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No ongoing transmission associated with COVID-19 case at N.W.T. mine, officials say

N.W.T. health officials say they have identified the "likely source of the infection" in a case of COVID-19 at a diamond mine near Yellowknife last week, and there is no indication of ongoing transmission.

‘Likely source’ identified of COVID-19 case at Gahcho Kué diamond mine

Last Wednesday, a presumptive positive case was identified at the Gahcho Kué Diamond Mine, which later turned out to be a false-positive. Two days later, another employee tested positive. (Darryl Dyck/The Canadian Press)

An individual who recently travelled outside of the Northwest Territories was the likely source behind the positive case of COVID-19 at the Gahcho Kué mine, according to the office of the chief public health officer.

There is currently no indication of ongoing transmission of the virus either, the office said in a news release on Monday.

The case at Gahcho Kué was identified on Friday. Officials said the person is a mine worker who lives in Yellowknife.

The "likely source of the infection" was identified by public health after what it says were "extensive interviews with the individual" at the mine.

"Through this investigation, there was only one high-risk contact identified," says the office.

It says the contact was tested and the results were negative, which isn't uncommon, according to the release, because the person was tested late in the potential incubation period.

It's unclear where or when the two individuals came into contact.

Public health also tested other people who spent time with the likely source during the potential infectious period. It says all the tests came back negative.

The public health office called for calm in the territory while encouraging residents to keep following public health measures.

'Clerical error' blamed for false positive

Meantime, a "clerical error" is being blamed for an earlier, false-positive test result at Gahcho Kué last week, according to health officials.

The apparent mix-up also delayed identifying the Yellowknife worker at the same mine who later tested positive.

Several workers who were in contact with the false-positive case were initially tested — then retested — for COVID-19.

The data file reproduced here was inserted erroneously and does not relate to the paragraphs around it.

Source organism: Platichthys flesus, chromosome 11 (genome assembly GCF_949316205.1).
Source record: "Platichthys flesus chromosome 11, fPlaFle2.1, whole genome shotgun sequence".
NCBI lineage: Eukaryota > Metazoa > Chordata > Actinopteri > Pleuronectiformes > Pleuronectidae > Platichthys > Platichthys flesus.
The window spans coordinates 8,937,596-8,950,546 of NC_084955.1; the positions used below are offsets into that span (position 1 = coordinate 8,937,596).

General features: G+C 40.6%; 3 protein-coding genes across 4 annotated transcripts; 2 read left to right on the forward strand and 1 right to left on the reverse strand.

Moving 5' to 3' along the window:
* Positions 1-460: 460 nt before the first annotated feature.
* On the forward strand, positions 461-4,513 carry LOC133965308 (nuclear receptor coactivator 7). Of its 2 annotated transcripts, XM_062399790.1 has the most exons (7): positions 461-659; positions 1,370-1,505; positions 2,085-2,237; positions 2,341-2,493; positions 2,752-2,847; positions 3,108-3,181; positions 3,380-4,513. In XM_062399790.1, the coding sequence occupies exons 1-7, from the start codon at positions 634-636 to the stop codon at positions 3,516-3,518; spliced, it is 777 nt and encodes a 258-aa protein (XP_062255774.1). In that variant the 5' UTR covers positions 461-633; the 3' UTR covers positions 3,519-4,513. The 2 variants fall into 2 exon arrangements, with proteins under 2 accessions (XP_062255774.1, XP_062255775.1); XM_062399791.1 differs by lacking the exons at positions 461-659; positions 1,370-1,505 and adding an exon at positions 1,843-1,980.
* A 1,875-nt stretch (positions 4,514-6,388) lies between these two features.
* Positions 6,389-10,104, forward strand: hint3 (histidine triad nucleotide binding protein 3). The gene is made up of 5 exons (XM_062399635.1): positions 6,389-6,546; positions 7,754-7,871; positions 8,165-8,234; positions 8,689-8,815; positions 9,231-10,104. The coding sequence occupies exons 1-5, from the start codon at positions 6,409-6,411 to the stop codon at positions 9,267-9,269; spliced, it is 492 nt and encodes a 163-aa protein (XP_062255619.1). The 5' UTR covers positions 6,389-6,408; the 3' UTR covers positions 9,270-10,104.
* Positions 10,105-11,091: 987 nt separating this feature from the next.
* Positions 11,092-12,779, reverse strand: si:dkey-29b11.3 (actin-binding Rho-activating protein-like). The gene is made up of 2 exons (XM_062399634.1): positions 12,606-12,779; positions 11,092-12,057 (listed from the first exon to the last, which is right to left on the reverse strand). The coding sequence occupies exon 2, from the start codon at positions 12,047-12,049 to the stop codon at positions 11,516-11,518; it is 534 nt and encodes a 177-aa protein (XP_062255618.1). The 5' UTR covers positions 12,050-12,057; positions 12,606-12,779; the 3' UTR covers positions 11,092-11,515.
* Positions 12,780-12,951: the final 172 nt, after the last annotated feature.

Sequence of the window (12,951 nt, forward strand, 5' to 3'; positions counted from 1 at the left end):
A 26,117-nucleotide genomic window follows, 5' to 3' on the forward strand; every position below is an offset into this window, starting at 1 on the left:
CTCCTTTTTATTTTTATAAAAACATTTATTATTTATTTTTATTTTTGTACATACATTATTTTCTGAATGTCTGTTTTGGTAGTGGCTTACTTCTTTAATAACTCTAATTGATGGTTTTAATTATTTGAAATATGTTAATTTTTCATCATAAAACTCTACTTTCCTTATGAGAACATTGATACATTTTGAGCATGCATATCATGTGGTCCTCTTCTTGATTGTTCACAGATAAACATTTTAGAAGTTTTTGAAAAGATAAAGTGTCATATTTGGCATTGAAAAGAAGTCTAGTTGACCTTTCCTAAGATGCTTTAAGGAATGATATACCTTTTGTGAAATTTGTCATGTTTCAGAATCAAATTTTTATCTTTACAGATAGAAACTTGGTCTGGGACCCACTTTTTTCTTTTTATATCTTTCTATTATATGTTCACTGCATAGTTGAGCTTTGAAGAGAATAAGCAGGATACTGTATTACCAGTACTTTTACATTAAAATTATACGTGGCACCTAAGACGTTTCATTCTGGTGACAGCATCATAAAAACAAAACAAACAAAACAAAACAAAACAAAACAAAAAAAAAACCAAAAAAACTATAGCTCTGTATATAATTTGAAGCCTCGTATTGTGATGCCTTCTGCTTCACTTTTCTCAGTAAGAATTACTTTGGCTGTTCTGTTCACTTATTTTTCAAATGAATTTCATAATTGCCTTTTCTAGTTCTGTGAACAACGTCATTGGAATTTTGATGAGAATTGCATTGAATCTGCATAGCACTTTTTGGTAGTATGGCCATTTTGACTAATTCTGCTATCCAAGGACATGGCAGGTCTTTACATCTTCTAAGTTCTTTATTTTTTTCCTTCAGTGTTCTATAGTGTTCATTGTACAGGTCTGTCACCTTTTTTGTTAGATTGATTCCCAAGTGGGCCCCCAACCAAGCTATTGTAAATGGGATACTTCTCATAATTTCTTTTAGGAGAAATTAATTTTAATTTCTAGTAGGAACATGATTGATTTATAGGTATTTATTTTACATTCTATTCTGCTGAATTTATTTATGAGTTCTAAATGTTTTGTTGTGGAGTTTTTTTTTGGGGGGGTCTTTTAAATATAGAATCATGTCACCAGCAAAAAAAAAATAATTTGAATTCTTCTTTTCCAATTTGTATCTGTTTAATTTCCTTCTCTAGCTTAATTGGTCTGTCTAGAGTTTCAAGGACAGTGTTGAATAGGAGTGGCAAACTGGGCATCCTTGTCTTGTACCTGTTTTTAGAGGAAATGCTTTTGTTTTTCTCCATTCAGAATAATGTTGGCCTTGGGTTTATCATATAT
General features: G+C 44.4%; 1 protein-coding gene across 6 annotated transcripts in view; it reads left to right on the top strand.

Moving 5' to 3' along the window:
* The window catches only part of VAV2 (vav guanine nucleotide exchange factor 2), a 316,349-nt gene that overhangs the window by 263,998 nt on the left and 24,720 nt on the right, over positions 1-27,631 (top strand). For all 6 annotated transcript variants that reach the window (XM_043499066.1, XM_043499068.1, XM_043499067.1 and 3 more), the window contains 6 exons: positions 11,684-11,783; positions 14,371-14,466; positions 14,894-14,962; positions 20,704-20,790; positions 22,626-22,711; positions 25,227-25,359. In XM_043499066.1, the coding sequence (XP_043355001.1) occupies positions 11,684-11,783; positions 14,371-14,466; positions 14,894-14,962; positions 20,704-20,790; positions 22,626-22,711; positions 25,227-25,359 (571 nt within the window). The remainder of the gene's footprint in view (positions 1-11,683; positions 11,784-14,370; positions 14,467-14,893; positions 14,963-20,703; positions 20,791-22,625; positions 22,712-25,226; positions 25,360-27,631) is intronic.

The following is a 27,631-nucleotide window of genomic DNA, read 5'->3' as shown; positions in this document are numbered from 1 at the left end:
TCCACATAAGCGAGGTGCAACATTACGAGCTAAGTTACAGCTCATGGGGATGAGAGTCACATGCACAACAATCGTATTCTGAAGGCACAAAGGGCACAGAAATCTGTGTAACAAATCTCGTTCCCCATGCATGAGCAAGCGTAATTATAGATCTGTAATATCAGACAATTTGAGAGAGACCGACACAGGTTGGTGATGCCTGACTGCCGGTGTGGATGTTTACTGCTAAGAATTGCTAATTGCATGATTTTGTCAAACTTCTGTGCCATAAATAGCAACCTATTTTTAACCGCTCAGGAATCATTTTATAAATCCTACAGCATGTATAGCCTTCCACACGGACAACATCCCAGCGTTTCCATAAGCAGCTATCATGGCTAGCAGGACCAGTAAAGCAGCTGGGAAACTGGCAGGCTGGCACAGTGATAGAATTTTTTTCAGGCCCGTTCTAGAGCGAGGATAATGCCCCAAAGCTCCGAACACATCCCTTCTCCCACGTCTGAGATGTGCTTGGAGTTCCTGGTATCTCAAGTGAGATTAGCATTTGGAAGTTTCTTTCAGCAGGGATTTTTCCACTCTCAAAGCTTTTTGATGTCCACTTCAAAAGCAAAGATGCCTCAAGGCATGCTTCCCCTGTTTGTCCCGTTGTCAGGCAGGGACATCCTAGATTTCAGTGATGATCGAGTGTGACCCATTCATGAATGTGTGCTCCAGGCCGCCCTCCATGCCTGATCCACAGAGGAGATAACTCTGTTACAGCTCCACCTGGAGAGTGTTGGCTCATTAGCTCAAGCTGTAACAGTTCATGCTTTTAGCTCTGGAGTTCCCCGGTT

"After an investigation, it has been determined that a clerical error caused the incorrect sample to be sent for reassessment by Stanton Territorial Hospital's lab," reads a statement from the office of the territory's chief public health officer Monday.

"This is why there was initially a false positive reported, and why the confirmed case was not identified in the first round of testing."

The statement did not offer any more details, and referred any questions to GuardRX, which runs a testing lab at the nearby Diavik diamond mine.

The company's CEO Gary Kobinger said a statement to CBC News on Tuesday the error was made by one of the company's technicians .

"The clerical error was from a mislabelling of the positive tube for the tube next to it that was negative," he wrote. The error led to the wrong sample being sent out.

Kobinger said the company has performed more than 53,000 tests in the past four months and this is the first mislabelling error, which was detected in less than 48 hours.

He said several changes have since been implemented, including adding "a second pair of eyes" to double check the work, and he said that all future positives will be confirmed internally.

The confusion comes as the territory confirmed four positive cases in less than a week — one at Gahcho Kué, two in Yellowknife and one in Inuvik — after going months without a single case.

The office of the chief public health officer also said in the Monday news release that three of those people have now recovered.

With files from John Van Dusen

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